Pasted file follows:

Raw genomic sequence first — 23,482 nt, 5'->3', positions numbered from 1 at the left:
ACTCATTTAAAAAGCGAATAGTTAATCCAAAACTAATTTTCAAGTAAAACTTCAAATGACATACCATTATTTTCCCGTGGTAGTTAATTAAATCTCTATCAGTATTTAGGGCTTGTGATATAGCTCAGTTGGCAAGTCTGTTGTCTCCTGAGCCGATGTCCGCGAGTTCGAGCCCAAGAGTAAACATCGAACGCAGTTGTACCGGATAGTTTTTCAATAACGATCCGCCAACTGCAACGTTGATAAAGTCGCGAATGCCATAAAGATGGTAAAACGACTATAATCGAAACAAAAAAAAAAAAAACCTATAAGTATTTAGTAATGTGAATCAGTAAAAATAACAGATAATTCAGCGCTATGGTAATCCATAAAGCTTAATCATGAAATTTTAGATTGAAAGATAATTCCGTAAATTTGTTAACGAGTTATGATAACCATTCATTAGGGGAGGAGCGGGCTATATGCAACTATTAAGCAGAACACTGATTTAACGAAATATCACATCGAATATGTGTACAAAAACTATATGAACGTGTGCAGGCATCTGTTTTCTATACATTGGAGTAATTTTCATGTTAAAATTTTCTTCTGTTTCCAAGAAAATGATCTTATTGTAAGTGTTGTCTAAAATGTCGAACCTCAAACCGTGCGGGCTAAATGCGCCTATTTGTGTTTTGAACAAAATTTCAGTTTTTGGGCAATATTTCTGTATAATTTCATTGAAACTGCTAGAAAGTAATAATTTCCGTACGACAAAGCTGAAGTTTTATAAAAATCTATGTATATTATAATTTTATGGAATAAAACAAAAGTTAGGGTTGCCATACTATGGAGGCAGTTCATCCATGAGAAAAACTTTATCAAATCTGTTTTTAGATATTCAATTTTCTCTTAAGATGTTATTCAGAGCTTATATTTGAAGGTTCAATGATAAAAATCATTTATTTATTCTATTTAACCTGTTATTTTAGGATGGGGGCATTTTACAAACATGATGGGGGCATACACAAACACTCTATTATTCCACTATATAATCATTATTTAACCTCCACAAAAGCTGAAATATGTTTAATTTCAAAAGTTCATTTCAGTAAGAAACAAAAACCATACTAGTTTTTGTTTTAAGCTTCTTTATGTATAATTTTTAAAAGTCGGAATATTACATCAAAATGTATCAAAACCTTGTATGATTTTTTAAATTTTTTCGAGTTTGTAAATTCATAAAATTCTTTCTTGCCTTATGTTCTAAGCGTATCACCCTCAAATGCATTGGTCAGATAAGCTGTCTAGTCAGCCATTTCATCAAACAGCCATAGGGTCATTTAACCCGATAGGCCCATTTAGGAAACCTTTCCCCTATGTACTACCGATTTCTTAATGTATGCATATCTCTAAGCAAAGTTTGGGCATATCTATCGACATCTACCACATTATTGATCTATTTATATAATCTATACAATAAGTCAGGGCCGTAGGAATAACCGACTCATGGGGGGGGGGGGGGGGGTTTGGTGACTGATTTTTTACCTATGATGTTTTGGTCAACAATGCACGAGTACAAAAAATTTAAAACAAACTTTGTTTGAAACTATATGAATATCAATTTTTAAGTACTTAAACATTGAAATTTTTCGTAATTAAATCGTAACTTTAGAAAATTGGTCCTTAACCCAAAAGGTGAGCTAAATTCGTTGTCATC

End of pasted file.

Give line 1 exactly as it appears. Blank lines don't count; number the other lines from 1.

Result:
Raw genomic sequence first — 23,482 nt, 5'->3', positions numbered from 1 at the left: